Baltic Sea future climate
We are inclined to believe that the traditional scientific disciplines have the answers, and truly there is a sea of information there. But if we are serious in our ambitions to understand climate systems, with their complex flows of air, water, and chemical substances, many researchers from many different disciplines will have to work together.
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Figure 1. The Baltic Sea from Christian Island, spring 2004. Photo: Karin Wesslander. People have always been fascinated by the future. Artists, writers, scientists, and visionaries perhaps sense something beyond the horizon. Mainly, we are guessing. We are prisoners of the present. But time is approaching with its invitation to attend.
Forecasts should be taken with a grain of salt and preferably come with a "Best Before" label. Model errors also grow with the length of the forecast. For meteorologists, this is a matter of a mathematical initial problem - a matter of thoroughly understanding the conditions from which the models start their calculations. Climate researchers, on the other hand, tend to ignore the starting conditions and regard forecasts as solely a problem of boundary values. The term refers to that factors outside the actual calculation area determine the calculation. Changes in solar radiation are one example, but volcanic eruptions and increased quantities of greenhouse gases are also often regarded as boundary conditions. Climate forecasts are both an initial and a boundary value problem. Future simulations are meaningless if we fail to take the changes and the conditions into account. Land and seas undergo constant change. Greenhouse gases and volcanic eruptions affect the earth. There are no simple connections here. The biosphere dynamic is a complex nonlinear system that we have only begun to sniff out with our mathematical models.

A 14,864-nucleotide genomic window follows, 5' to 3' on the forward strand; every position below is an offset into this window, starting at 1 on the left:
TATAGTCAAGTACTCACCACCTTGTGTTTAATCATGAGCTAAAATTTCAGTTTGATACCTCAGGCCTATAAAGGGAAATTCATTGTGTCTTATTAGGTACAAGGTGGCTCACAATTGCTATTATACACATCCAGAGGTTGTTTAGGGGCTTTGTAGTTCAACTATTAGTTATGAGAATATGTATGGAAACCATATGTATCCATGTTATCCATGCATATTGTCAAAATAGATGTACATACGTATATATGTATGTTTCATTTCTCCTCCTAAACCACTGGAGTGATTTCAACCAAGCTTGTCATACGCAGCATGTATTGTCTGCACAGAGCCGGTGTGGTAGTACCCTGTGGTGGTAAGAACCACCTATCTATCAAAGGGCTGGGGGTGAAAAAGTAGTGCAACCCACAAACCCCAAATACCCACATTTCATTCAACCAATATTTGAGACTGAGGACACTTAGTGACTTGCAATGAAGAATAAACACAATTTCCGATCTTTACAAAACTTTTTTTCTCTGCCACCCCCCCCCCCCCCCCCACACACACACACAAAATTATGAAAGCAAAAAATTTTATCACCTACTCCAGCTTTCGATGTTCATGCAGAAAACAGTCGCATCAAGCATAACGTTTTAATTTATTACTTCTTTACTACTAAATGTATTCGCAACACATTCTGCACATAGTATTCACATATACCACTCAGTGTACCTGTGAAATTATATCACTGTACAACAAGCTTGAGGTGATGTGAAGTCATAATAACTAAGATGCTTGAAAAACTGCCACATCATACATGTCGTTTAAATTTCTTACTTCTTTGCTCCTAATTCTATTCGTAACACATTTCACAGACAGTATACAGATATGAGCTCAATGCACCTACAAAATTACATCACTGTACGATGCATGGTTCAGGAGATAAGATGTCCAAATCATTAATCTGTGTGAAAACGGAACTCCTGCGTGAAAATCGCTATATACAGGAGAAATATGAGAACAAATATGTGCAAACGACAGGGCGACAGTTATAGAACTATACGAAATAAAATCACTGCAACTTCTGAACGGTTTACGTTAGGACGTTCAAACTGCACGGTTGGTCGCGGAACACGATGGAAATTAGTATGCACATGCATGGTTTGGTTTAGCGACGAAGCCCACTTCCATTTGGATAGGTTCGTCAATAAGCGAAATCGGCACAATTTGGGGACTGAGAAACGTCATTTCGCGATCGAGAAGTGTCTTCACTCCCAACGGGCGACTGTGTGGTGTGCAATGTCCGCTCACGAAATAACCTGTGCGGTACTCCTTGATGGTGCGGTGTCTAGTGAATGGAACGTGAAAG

The scare reports on air temperature and water level come one after the other: "Sweden will be four degrees warmer in a hundred years," "Göteborg Transformed into the Venice of the North," "Skåne Ravaged by Drought and Norrland Drowned in Rain."